Chapel Hill Il Vescovo Sangiovese 2011 and Sangiovese Rose 2012

A pair of Bishops...

A pair of Bishops…

Arriving home from overseas holidays and the subsequent come down from breathing very different air (and not just the recycled pressurised version on the aeroplanes) takes its toll quite fast on the spirit. Luckily, waiting for me was an assortment of samples from the ridiculously talented team at Chapel Hill Wine.

Somewhere between regaining lost fitness and the desire to try these wines, I’ve had to sit on the stock for a week or two, but the warm Sydney weather over the weekend saw me putting the 2012 Il Vescovo Sangiovese Rosé in the fridge, preparing for a lovely summer’s evening refresher. As luck would have it, the weather turned foul and the day was also right for something a little heartier…in this case the slightly older sibling, the 2011 Il Vescovo Sangiovese.

“Alternative” Varietals have long held a place in McLaren Vale, with Coriole pioneering the Sangiovese in the mid 1980’s. Sangiovese still only accounts for less than 1% of the total red grape crush in Australia, but had an 18% increase from 2010 to 2011. So even though the quantities are small, there is a definitive focus on the grape from more wineries in Australia. And why shouldn’t there be? The Mediterranean climes are not too dissimilar to some of our regions and the grape seems to be flourishing in terms of quality in both viticulture and wine making.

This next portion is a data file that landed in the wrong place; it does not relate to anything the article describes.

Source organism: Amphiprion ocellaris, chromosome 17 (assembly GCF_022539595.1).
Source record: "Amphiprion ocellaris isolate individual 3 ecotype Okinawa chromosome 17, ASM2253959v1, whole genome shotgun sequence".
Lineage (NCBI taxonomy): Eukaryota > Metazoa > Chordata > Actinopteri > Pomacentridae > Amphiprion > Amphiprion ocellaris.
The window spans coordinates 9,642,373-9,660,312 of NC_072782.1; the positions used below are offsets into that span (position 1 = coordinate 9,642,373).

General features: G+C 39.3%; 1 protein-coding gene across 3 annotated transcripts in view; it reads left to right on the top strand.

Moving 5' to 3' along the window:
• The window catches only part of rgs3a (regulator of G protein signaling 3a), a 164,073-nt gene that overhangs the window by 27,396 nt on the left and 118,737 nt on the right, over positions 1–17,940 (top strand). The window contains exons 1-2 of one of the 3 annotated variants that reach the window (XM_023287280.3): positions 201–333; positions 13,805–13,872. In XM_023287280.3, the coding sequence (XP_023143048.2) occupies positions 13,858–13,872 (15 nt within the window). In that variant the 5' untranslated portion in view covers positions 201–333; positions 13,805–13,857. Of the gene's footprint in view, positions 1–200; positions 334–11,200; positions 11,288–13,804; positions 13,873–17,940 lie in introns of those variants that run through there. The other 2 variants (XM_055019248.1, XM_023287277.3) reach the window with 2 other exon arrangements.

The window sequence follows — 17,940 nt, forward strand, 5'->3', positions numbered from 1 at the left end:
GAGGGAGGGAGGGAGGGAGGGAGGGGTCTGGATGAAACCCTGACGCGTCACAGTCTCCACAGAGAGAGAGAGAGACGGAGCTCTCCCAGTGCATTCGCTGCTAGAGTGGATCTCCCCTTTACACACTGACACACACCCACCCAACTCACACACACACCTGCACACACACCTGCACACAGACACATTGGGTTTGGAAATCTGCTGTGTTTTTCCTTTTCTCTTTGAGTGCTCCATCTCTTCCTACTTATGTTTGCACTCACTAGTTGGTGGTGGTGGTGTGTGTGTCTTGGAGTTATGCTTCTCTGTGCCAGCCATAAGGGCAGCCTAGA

Chapel Hill's Il Vescovo...The Italian Mob

Chapel Hill’s Il Vescovo…The Italian Mob

il Vescovo Sangiovese 2011, 14% alc: Lovely colour in the glass heading towards garnet red at the edges. There’s a smoky sweetness and herbacious-ness to the nose along with some pretty ripe purple fruits. Solid palate with dark cherries and a good dry, back palate. A little plushness from the oak and (much needed for food) acidity that clings to the teeth. There’s a smack of sweetness up front that I attribute more to McLaren Vale than the 14% alcohol, not a hot or jammy wine at all. I really like the balance and the structure of the way it has been put together: with the intention of being an excellent food wine (although pretty bloody good without food too). I had it with cherry & herb stuffed (free range) roasted chook and roasted vegies. Handled the slightly more robust food with aplomb.

il Vescovo Sangiovese Rosé 2012, 12.5% alc:  Gorgeous pale pink in the glass, but don’t be fooled…it’s not an indicator of overt sweetness. There’s a good lifted nose of cherry lemonade and fresh cut strawberries (you know, those really big ones that smell good when you cut them up ready for soaking in Cointreau & a spoon full of sugar….). The palate has a good acidic lilt, predominantly dry and neither sickly nor too sweet. There’s a lovely texture that I enjoy in Rosés from red grapes with good tannin/acid structures. Acid is well balanced considering this is the 2012 Vintage….pre-cut and ready to let rip when it gets home. This isn’t a flippant rosé for long lunches of mums who love sweet things and pink: red drinkers can certainly feel safe on a warm summer’s day ordering this one. It does sing out for a lunch or evening kinda food though…share plates piled high of Antipasto and Crudo…maybe a little Tuscan Wild Boar & Pistachio Salami?

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